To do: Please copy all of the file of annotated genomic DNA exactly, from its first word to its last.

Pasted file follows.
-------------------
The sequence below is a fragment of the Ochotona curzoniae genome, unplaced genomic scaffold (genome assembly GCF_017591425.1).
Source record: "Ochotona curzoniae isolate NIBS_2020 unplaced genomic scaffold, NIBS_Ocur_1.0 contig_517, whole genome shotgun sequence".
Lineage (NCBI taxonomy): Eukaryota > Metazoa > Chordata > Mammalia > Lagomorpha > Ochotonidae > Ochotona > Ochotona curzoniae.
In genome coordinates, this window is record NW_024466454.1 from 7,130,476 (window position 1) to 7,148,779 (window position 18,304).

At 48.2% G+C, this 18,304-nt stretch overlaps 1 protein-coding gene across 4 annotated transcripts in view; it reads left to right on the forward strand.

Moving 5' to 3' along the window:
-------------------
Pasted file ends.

The sequence below is a fragment of the Ochotona curzoniae genome, unplaced genomic scaffold (genome assembly GCF_017591425.1).
Source record: "Ochotona curzoniae isolate NIBS_2020 unplaced genomic scaffold, NIBS_Ocur_1.0 contig_517, whole genome shotgun sequence".
Lineage (NCBI taxonomy): Eukaryota > Metazoa > Chordata > Mammalia > Lagomorpha > Ochotonidae > Ochotona > Ochotona curzoniae.
In genome coordinates, this window is record NW_024466454.1 from 7,130,476 (window position 1) to 7,148,779 (window position 18,304).

At 48.2% G+C, this 18,304-nt stretch overlaps 1 protein-coding gene across 4 annotated transcripts in view; it reads left to right on the forward strand.

Moving 5' to 3' along the window: